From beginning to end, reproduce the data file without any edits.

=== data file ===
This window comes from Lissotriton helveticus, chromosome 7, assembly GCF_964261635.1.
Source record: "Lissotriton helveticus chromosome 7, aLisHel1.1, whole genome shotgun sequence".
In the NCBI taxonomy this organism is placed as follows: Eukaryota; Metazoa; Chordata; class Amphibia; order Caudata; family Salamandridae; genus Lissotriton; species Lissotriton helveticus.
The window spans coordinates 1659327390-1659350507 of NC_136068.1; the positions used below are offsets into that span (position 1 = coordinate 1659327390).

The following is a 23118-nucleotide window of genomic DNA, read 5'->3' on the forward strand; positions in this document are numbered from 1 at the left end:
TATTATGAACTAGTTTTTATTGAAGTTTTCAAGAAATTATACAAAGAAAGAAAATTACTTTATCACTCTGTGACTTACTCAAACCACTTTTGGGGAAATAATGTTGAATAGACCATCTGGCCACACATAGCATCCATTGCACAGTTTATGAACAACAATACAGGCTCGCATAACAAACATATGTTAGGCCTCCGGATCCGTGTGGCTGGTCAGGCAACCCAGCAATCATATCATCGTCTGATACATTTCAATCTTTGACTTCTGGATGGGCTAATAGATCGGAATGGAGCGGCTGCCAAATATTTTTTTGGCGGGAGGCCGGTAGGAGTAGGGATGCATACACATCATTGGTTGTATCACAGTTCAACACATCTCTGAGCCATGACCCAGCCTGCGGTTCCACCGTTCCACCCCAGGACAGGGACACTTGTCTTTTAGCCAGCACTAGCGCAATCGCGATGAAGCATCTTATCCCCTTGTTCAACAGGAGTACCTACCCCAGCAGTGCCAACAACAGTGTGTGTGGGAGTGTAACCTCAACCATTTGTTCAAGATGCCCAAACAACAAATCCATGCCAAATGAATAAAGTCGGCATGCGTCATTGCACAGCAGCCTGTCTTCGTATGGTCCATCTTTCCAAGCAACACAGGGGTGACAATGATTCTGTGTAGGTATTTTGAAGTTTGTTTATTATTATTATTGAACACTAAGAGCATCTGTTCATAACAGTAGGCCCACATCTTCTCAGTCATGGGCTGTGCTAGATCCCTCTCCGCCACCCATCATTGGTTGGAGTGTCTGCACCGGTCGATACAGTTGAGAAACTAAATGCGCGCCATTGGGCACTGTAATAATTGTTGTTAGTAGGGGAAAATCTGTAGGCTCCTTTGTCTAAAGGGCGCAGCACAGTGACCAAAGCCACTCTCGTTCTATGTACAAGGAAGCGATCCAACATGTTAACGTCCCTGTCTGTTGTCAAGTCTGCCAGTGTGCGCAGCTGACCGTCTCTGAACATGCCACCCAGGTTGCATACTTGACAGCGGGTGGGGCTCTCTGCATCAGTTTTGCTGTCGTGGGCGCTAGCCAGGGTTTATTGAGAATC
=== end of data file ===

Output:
This window comes from Lissotriton helveticus, chromosome 7, assembly GCF_964261635.1.
Source record: "Lissotriton helveticus chromosome 7, aLisHel1.1, whole genome shotgun sequence".
In the NCBI taxonomy this organism is placed as follows: Eukaryota; Metazoa; Chordata; class Amphibia; order Caudata; family Salamandridae; genus Lissotriton; species Lissotriton helveticus.
The window spans coordinates 1659327390-1659350507 of NC_136068.1; the positions used below are offsets into that span (position 1 = coordinate 1659327390).

The following is a 23118-nucleotide window of genomic DNA, read 5'->3' on the forward strand; positions in this document are numbered from 1 at the left end:
TATTATGAACTAGTTTTTATTGAAGTTTTCAAGAAATTATACAAAGAAAGAAAATTACTTTATCACTCTGTGACTTACTCAAACCACTTTTGGGGAAATAATGTTGAATAGACCATCTGGCCACACATAGCATCCATTGCACAGTTTATGAACAACAATACAGGCTCGCATAACAAACATATGTTAGGCCTCCGGATCCGTGTGGCTGGTCAGGCAACCCAGCAATCATATCATCGTCTGATACATTTCAATCTTTGACTTCTGGATGGGCTAATAGATCGGAATGGAGCGGCTGCCAAATATTTTTTTGGCGGGAGGCCGGTAGGAGTAGGGATGCATACACATCATTGGTTGTATCACAGTTCAACACATCTCTGAGCCATGACCCAGCCTGCGGTTCCACCGTTCCACCCCAGGACAGGGACACTTGTCTTTTAGCCAGCACTAGCGCAATCGCGATGAAGCATCTTATCCCCTTGTTCAACAGGAGTACCTACCCCAGCAGTGCCAACAACAGTGTGTGTGGGAGTGTAACCTCAACCATTTGTTCAAGATGCCCAAACAACAAATCCATGCCAAATGAATAAAGTCGGCATGCGTCATTGCACAGCAGCCTGTCTTCGTATGGTCCATCTTTCCAAGCAACACAGGGGTGACAATGATTCTGTGTAGGTATTTTGAAGTTTGTTTATTATTATTATTGAACACTAAGAGCATCTGTTCATAACAGTAGGCCCACATCTTCTCAGTCATGGGCTGTGCTAGATCCCTCTCCGCCACCCATCATTGGTTGGAGTGTCTGCACCGGTCGATACAGTTGAGAAACTAAATGCGCGCCATTGGGCACTGTAATAATTGTTGTTAGTAGGGGAAAATCTGTAGGCTCCTTTGTCTAAAGGGCGCAGCACAGTGACCAAAGCCACTCTCGTTCTATGTACAAGGAAGCGATCCAACATGTTAACGTCCCTGTCTGTTGTCAAGTCTGCCAGTGTGCGCAGCTGACCGTCTCTGAACATGCCACCCAGGTTGCATACTTGACAGCGGGTGGGGCTCTCTGCATCAGTTTTGCTGTCGTGGGCGCTAGCCAGGGTTTATTGAGAATC